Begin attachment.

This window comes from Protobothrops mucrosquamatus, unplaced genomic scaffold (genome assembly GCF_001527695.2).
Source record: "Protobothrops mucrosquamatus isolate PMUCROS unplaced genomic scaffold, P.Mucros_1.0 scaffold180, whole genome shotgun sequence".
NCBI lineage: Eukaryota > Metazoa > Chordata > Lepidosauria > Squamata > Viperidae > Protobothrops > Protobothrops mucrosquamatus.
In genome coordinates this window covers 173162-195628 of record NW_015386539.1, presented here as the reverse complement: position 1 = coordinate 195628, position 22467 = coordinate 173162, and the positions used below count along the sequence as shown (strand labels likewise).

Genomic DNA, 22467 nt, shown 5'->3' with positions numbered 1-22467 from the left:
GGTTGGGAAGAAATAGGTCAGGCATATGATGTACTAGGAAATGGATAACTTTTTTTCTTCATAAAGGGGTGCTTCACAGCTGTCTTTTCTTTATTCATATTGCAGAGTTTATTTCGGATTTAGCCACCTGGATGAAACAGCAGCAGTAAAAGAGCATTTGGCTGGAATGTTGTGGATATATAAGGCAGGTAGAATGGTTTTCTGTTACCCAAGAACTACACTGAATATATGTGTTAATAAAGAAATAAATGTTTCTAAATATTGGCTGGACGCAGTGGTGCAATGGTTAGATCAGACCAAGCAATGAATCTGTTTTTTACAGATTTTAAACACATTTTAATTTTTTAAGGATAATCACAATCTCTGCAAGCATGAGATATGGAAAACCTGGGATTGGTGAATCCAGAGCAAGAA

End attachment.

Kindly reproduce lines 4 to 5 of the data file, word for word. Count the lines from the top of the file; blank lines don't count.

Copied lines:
In genome coordinates this window covers 173162-195628 of record NW_015386539.1, presented here as the reverse complement: position 1 = coordinate 195628, position 22467 = coordinate 173162, and the positions used below count along the sequence as shown (strand labels likewise).

Genomic DNA, 22467 nt, shown 5'->3' with positions numbered 1-22467 from the left: